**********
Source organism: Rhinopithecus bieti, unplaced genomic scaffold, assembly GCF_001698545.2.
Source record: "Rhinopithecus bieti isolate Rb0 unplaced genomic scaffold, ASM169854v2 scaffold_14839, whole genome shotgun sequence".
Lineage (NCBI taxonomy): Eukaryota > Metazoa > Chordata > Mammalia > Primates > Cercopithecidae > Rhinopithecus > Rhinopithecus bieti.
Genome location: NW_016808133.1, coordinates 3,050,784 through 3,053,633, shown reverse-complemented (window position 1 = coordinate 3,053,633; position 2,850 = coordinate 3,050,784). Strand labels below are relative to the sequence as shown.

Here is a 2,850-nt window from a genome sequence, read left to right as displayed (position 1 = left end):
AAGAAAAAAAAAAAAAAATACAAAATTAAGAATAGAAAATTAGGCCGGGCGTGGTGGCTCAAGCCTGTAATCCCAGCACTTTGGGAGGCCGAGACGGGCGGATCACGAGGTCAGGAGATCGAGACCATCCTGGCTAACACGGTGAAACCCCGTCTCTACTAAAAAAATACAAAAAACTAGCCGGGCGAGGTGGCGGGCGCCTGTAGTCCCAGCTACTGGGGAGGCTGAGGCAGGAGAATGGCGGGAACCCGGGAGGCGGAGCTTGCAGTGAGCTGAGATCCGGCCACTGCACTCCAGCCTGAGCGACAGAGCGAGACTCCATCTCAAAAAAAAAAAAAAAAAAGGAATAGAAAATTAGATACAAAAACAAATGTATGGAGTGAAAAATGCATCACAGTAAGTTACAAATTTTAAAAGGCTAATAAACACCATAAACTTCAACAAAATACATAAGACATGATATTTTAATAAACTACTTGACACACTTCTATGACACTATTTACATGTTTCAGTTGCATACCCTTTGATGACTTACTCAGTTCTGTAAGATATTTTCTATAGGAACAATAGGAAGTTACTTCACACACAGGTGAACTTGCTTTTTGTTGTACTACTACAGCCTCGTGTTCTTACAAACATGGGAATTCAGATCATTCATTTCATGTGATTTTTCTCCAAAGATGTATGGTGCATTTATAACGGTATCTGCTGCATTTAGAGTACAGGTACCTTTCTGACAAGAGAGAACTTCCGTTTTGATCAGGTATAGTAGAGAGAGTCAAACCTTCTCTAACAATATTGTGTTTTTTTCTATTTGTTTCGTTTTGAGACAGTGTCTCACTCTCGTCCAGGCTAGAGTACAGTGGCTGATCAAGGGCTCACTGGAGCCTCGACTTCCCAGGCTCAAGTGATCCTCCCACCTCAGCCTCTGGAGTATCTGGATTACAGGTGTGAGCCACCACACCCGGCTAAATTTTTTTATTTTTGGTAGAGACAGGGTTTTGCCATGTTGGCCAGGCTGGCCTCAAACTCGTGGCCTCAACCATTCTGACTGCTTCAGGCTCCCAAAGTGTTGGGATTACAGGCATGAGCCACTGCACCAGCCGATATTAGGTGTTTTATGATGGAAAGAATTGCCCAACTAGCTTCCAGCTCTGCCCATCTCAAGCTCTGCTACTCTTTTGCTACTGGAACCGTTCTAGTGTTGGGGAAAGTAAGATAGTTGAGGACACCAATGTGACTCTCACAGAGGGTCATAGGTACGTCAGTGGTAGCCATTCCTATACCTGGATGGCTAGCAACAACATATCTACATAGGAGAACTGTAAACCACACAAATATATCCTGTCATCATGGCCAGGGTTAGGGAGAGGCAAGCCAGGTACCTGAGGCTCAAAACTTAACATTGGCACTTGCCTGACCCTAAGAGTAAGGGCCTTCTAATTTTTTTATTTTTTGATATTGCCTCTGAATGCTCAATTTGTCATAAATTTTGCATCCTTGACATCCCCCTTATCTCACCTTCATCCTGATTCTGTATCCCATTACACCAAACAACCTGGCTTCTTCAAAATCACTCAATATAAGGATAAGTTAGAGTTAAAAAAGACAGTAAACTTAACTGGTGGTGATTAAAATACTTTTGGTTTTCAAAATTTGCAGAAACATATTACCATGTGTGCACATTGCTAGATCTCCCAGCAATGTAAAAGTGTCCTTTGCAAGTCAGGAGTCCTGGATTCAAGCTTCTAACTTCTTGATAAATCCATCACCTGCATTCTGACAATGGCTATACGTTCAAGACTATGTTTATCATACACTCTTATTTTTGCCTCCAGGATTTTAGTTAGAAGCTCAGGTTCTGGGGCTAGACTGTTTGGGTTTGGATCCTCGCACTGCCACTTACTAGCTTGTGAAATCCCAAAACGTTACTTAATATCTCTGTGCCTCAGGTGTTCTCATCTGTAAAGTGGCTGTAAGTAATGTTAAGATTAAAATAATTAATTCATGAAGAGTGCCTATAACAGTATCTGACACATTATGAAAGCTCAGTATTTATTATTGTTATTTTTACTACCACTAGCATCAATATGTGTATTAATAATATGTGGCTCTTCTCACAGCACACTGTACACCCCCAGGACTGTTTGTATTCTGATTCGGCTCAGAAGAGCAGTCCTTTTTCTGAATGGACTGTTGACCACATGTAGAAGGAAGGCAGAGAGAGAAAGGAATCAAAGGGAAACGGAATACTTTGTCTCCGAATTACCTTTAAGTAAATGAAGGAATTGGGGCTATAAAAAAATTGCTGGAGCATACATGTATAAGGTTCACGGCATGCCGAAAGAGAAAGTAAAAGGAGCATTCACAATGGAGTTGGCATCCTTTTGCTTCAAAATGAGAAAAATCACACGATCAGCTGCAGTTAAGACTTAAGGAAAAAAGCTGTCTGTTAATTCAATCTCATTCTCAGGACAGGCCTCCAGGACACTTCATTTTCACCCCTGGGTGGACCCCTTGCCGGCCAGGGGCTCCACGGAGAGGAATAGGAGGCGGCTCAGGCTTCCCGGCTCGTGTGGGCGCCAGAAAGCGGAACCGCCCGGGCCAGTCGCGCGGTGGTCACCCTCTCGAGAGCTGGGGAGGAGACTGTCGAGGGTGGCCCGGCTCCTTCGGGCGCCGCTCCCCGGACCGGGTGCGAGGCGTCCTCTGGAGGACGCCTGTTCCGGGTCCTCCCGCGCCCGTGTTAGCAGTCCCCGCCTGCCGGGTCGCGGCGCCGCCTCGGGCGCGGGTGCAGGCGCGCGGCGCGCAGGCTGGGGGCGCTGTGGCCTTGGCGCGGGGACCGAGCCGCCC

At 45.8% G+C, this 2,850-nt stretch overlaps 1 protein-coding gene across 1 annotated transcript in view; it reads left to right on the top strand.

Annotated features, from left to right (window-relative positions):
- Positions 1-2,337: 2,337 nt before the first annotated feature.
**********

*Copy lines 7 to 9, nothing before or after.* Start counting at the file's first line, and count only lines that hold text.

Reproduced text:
At 45.8% G+C, this 2,850-nt stretch overlaps 1 protein-coding gene across 1 annotated transcript in view; it reads left to right on the top strand.

Annotated features, from left to right (window-relative positions):
- Positions 1-2,337: 2,337 nt before the first annotated feature.